• demonstrate that offers provide value to users, economic benefits to customers, and can be delivered at a profit

  • make competition irrelevant by concurrently delivering twice the value at half the cost

  • sell to a specific narrow niche, cross-sell markets, then fill higher order needs

  • sell to customers in mature markets abandoned by incumbents

  • fill gaps that occur when customers must migrate from an old to a new system or technology

  • resell services in geographies that are too expensive for other service providers

Business Ecosystems, Keystones, Member Classes, and Platforms

A business ecosystem is a community of companies, organizations and individuals that:

  • share a desire for achieving high-impact, system-level results

  • deliver benefit to their customers, partners and community members from their interactions using a multi-sided platform

  • contribute to maintaining the health of their community

A keystone is the community member that owns, operates, and evolves the platform. The two main responsibilities of the keystone are to increase the: i) volume of transactions among members; and ii) efficiency of new product or service creation.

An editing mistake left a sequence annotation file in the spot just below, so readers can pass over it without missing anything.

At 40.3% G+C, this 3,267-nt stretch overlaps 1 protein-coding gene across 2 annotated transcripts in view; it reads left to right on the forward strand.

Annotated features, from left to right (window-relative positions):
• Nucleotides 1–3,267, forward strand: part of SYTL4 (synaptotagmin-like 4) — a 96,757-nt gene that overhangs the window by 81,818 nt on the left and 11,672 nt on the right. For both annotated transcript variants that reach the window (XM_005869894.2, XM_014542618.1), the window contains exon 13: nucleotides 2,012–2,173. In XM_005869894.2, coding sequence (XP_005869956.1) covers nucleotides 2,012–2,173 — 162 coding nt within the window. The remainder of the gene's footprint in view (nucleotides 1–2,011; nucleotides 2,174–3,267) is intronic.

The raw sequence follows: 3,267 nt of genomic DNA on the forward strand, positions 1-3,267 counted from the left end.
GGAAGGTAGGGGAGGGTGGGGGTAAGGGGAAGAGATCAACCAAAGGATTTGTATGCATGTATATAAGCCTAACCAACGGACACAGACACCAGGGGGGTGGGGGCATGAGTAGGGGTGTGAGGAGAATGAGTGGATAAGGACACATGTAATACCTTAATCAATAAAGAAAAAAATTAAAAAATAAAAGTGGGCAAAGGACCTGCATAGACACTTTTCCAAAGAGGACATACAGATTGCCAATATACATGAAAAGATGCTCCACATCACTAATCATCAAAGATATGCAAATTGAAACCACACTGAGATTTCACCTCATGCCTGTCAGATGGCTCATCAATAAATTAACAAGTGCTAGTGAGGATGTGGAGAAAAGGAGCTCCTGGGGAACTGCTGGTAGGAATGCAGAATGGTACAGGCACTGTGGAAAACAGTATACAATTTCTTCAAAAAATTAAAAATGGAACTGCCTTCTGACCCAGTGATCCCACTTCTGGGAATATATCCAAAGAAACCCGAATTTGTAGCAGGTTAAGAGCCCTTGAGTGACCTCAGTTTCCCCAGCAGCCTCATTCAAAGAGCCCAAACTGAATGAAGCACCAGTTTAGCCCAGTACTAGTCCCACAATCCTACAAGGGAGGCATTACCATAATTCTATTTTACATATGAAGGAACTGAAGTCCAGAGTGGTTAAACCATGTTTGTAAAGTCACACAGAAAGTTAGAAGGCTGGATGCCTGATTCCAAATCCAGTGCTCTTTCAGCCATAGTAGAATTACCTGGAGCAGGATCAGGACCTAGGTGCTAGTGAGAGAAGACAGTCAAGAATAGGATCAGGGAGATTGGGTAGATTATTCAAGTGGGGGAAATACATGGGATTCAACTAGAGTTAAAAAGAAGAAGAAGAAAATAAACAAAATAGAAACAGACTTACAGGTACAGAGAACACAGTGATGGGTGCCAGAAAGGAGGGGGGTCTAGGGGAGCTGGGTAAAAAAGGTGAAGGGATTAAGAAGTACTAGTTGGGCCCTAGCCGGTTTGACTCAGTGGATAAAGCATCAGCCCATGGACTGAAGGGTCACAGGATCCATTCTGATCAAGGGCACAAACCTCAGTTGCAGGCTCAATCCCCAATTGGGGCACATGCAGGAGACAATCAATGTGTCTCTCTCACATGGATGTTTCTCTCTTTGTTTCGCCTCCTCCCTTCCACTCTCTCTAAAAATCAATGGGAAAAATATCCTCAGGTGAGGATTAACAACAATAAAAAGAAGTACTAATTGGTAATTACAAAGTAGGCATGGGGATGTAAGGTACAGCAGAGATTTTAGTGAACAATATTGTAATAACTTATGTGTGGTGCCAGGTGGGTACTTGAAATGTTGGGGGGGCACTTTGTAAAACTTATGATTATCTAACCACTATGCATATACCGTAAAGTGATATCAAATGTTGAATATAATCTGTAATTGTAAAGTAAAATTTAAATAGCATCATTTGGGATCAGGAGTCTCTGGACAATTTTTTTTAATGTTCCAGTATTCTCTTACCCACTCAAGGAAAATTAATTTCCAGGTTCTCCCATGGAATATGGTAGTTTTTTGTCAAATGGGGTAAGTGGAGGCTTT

To fulfill its two key responsibilities, the keystone:

  • provides vision, leadership and governance

  • defines the member classes and the price structure for membership in each class

  • sets the prices for transactions among members

  • maintains the ecosystem's health via knowledge transfer, market outreach, and other activities

  • recruits members, builds audience and extends reach

  • sets the intellectual property regime

  • provides information members value but can't find on their own

  • creates new spaces in the ecosystem where self organizing action groups can perform distinct functions that address needs and add value to the overall ecosystem

Community members can be organized into member classes based on the value they derive from the platform. For example, a three-sided platform can anchor a community comprised of three member classes: job seekers, job providers and advertisers. Each side of the platform delivers value to a specific member class.

The platform is a product, process, location, service or technology that delivers value to two or more member classes. It anchors the ecosystem. The platform is more than a focal point, such as a technology standard, in that it increases a member's access to members in the other classes and reduces search and transaction costs for all members.